The pace of Russian and Syrian government airstrikes and artillery shelling of the northern Syrian province of Idlib, the last stronghold of what remains of secular rebel and jihadist forces opposed to President Bashar al-Assad’s rule, has picked up, say independent monitoring groups.
After months of deadly bombardment, Syrian government forces were reported Wednesday to be inching closer toward the strategic town of Khan Shaykhun in the southern countryside of the province.
The town, which was the target of an alleged government sarin gas attack in April 2017, sits just 350 meters off the main highway linking Aleppo and Damascus.
If forces loyal to President Assad manage to capture the town — a prize that has eluded them since 2014 — then they will be able to complete an encirclement of the remaining pocket of rebel-held territory in neighboring Hama province to the south, say analysts.
Government forces are within four kilometers of Khan Shaykhun, according to Rami Abdulrahman, director of the Britain-based Syrian Observatory for Human Rights, a network of activists. The monitoring group also says open fields are all that separate government forces from the town. Reporters on the ground say remaining civilians in the town are fleeing north toward the border with Turkey.
Since the collapse this month of a cease-fire that lasted just days, government forces with the backing of Russian warplanes have managed to take several tactically important positions in the province, including the town of al-Habeet, on Saturday. A buffer zone deal struck by Russia and Turkey in 2018 was supposed to protect Idlib from an offensive, but it was never fully observed.
Earlier this year, former al-Qaida affiliate Hayat Tahrir al-Sham extended control of much of Idlib. The former affiliate has also been battling Islamic State factions in the province and last week said it had killed Abu Khalid Talmanas, the top Islamic State commander in Idlib. The province is home to more than 3 million Syrians, many of them displaced from elsewhere in the war-ravaged country.
The increased bombing coincided with Eid al-Adha, the Feast of the Sacrifice, the second of two Islamic holidays celebrated each year and considered the holiest. It honors the willingness of Ibrahim (Abraham) to sacrifice his son as an act of obedience to God's command.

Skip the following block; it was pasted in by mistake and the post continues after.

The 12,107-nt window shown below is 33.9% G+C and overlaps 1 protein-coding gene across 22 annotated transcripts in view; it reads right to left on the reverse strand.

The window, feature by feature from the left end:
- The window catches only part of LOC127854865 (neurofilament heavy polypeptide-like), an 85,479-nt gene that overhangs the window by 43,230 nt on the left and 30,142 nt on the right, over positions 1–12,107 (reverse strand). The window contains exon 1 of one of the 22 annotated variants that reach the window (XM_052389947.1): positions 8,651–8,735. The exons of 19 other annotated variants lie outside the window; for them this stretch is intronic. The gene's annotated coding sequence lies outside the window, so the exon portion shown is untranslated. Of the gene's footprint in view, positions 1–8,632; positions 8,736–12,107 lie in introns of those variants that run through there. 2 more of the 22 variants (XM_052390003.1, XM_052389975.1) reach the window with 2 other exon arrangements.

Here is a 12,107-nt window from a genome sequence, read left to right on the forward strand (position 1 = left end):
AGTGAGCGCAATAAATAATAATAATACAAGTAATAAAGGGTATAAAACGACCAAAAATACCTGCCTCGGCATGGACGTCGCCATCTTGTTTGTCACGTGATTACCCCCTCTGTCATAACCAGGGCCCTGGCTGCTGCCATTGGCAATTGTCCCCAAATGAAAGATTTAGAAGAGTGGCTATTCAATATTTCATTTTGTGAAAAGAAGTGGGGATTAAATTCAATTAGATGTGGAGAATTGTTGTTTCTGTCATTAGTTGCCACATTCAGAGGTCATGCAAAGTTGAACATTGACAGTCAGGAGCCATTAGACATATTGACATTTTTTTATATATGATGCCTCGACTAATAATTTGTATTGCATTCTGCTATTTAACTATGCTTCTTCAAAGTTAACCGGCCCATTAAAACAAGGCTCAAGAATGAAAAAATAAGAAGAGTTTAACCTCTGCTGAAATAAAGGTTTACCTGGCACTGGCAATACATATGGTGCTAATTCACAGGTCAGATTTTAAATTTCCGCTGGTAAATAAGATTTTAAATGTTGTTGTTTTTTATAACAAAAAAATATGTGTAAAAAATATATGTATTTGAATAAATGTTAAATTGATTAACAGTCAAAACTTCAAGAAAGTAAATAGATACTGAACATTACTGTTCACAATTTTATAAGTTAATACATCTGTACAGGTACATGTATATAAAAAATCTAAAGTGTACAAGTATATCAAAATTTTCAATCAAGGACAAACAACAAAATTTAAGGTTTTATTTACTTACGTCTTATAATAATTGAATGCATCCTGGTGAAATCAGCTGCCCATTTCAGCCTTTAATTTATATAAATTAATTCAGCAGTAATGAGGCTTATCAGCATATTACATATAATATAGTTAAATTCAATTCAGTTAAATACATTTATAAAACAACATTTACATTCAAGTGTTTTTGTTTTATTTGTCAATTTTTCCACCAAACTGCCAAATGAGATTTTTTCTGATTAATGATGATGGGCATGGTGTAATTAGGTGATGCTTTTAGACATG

“At a time set aside for holiness and celebration, Eid al-Adha is covered with the blood of Syrians, with the continued Russian and regime airstrikes and intensive shelling on the countryside of #Idlib and #Hama, causing significant civilian casualties,” tweeted the White Helmets, a volunteer rescue group, as the holiday ended Sunday.
In the past four months, Russian and Syrian warplanes have struck more than 40 health care facilities in Idlib. Since July 26, there have been more than 500 air attacks, which have left more than 800 civilians dead and hundreds of others injured, according to monitoring groups.
The attacks have been compared to a “scorched-earth policy” by U.N. officials, who are currently investigating charges that Syrian government and Russian forces have been deliberately targeting clinics.
Physicians for Human Rights, a U.S.-based advocacy group, has said that since the Syrian government and Russia launched their offensive on rebel-held areas in Idlib and northern Hama on April 29, 16 of the attacks have been fully verified. The location coordinates of the facilities had been shared with the warring parties by the United Nations under a deconfliction system aimed at ensuring they would not be attacked.
U.N. Secretary-General Antonio Guterres has ordered an inquiry into the attacks. The probe will investigate whether the GPS coordinates provided by the U.N. to Russia have been used to target the hospitals.
Mark Lowcock, U.N. undersecretary-general for humanitarian affairs and emergency relief coordinator, said recently: “I have asked the Russian Federation for clarification of what it does with the information.”
“The most dangerous place to be in Idlib is a hospital,” according to the British surgeon David Nott. “That is the chilling fact I was told by doctors when I was in northern Syria days ago teaching surgeons how to treat blast injuries and gunshot wounds,” he wrote in an article.
Last week, the British foreign secretary, Dominic Raab, tweeted, “Appalled by situation in Idlib and how Assad, backed by Russia, revoked a ‘conditional’ cease-fire just days after announcing it — a repeated pattern of behavior. Attacks on civilian targets are a violation of international humanitarian law — this must stop.”
His remark earned an immediate response from Syrian political activists demanding to know what the West planned to do about the assault.
A 15-kilometer demilitarized buffer zone was meant to have been established along the front lines separating the opposition and government forces under an agreement struck last September in a deal between the leaders of Russia and Turkey. The move shelved a threatened all-out assault on Syria's last rebel stronghold by the Russia-backed Assad government.
Under the terms of the deal, all "radical fighters" were meant to withdraw from the zone and all opposition factions would remove heavy weaponry. By the end of 2018, transportation routes between Syria's port of Latakia with Aleppo and Hama were meant to have been restored.
Rebel leaders say the military objective of the intensified airstrikes appears to be aimed at seizing control of highways M5 and M4. But they are warning also the air assault may herald the start of a final government offensive on the rebel enclave, much as intense bombing did in 2016 before a successful government assault on Aleppo.